Case Study: Grassroots ENGAGE-ment at the University of Washington

Friday, 14 February 2014
Columbus AB (Hyatt Regency Chicago)
Rachel M. Mitchell , University of Washington, Seattle, WA
As federal funding and university budgets come under substantial pressure, and science denialism becomes mainstream, public outreach has become of critical importance.  It is an important vehicle for promoting science literacy in the era of anthropogenic global change, and for increasing support for the sciences.  Although the need for science outreach and communication is recognized, at present few programs or courses exist to allow young scientists the opportunity to hone and practice their outreach skills.   

Engage: The Science Speaker Series represents a unique, graduate student-led effort to improve public outreach skills.  Founded in 2009, Engage was created by three science graduate students at the University of Washington.  The students developed a novel, interdisciplinary curriculum to investigate why science outreach often fails, to improve graduate student communication skills, and to help students create dynamic, public-friendly presentations.  The course incorporates elements of story-telling, improvisational arts, and development of analogy, all with a focus on clarity, brevity and accessibility.  This course has been offered to graduate students and post-doctoral researchers from a wide variety of sciences since 2010.  Students that have participated in the Engage course present their talks at Town Hall Seattle, and have been invited speakers at a number of venues throughout the city.  Demand for access to the course continues to grow.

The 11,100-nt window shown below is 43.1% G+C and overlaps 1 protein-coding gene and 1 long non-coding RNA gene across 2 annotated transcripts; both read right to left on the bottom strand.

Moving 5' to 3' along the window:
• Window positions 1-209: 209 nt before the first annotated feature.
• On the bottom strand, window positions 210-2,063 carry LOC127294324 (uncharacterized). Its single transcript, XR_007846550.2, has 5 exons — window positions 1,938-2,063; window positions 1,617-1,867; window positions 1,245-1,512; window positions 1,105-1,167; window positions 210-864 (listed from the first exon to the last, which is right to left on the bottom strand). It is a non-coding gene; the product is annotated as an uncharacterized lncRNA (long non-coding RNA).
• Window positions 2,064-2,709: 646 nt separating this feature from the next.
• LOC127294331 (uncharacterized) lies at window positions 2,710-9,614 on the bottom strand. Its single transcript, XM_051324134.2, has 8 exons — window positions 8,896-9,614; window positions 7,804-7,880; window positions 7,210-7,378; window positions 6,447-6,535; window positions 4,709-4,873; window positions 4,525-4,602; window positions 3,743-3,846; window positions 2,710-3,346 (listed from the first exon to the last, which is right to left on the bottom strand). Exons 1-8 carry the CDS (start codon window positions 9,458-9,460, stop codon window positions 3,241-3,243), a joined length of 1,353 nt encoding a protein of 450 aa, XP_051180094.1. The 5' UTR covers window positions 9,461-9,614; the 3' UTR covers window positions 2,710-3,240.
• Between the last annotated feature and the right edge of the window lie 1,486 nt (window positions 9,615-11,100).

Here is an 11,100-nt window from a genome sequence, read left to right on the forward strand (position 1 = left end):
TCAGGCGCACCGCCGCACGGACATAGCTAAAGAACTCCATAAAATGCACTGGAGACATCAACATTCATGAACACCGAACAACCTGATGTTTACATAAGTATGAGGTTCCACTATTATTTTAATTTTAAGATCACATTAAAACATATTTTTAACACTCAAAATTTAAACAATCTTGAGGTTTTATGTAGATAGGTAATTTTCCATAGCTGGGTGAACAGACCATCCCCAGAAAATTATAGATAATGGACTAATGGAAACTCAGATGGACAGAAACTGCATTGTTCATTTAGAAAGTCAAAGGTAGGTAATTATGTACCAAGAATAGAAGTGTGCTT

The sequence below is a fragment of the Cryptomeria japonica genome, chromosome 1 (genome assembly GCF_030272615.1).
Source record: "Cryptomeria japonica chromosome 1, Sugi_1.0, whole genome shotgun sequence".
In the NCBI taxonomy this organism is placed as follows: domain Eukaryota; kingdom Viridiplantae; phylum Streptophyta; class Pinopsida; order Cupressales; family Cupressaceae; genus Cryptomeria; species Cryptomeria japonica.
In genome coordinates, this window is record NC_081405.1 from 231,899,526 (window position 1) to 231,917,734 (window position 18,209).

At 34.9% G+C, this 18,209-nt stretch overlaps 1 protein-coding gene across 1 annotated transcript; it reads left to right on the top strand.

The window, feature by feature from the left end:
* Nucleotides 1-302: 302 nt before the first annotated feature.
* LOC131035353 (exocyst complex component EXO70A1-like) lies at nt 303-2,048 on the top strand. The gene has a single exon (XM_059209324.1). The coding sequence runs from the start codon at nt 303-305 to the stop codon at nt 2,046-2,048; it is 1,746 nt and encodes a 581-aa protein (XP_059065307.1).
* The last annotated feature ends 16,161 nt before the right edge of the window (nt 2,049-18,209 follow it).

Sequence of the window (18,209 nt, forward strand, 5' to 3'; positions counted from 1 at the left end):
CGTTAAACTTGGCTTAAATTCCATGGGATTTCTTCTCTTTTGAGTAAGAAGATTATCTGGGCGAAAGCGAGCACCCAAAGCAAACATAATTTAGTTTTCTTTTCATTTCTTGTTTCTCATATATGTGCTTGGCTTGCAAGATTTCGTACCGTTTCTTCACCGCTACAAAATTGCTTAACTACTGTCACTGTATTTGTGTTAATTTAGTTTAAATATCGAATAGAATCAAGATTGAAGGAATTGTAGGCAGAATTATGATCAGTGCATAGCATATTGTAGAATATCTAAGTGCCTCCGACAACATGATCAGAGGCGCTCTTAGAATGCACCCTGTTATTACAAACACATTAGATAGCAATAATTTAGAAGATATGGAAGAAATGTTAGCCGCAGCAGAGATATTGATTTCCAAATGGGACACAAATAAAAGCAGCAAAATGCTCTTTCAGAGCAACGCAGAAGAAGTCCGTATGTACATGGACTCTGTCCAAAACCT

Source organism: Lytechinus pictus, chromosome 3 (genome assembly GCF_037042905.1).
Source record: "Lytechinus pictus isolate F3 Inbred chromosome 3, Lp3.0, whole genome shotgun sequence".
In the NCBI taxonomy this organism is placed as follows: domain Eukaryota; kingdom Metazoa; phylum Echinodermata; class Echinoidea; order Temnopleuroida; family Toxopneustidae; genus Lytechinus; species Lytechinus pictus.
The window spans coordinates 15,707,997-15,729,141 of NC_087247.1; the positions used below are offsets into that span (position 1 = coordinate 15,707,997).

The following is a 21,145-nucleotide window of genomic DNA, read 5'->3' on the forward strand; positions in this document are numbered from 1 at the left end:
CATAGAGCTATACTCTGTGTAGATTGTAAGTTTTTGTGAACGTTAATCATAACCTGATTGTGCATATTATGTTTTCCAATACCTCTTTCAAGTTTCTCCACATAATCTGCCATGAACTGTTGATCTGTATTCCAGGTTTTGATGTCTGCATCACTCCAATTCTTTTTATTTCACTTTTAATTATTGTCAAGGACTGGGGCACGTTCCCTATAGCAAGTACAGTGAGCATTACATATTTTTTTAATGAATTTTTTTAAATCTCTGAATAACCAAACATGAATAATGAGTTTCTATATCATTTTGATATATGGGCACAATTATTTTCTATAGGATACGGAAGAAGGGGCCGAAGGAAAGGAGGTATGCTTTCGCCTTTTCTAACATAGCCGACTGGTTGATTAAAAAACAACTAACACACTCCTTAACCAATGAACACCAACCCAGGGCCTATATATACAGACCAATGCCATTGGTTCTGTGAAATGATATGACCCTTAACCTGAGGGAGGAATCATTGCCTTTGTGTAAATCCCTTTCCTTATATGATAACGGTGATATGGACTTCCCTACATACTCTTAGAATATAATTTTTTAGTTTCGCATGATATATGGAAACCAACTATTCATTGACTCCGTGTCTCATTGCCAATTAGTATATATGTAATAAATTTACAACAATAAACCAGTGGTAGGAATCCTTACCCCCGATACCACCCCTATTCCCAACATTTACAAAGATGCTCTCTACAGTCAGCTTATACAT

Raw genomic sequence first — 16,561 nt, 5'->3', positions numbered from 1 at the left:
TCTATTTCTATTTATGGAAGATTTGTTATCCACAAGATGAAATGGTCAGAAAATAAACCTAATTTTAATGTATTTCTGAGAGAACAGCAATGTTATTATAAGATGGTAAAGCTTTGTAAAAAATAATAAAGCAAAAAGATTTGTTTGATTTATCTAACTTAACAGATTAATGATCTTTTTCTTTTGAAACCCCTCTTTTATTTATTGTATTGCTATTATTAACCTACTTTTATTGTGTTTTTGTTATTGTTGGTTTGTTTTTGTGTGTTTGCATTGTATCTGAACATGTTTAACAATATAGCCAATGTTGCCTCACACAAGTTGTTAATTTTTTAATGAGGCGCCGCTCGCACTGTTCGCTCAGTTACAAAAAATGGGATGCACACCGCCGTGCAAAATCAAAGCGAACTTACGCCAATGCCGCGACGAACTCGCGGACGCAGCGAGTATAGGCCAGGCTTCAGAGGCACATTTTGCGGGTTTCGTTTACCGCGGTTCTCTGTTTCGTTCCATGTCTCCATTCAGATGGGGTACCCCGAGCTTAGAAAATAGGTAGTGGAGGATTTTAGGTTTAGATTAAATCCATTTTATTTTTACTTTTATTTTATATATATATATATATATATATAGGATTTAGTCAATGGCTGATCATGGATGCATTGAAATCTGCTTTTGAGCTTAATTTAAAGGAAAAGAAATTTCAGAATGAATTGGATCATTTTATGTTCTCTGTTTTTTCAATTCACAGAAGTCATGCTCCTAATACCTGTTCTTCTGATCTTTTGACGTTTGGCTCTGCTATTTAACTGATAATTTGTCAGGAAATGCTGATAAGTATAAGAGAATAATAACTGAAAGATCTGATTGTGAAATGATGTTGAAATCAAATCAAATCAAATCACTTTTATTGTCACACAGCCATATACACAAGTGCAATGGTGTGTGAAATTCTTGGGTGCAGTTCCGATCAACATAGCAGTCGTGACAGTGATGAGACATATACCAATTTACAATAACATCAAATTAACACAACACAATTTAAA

The growing success of Engage illustrates the need for similar programs in graduate level science curricula.  We present the impetus for the development of the program, elements of the curriculum covered in the Engage course, and the importance of an interdisciplinary approach.  We will also discuss the challenges inherent to a student-led organization, and the need for faculty, departmental, and institutional support of student-led efforts.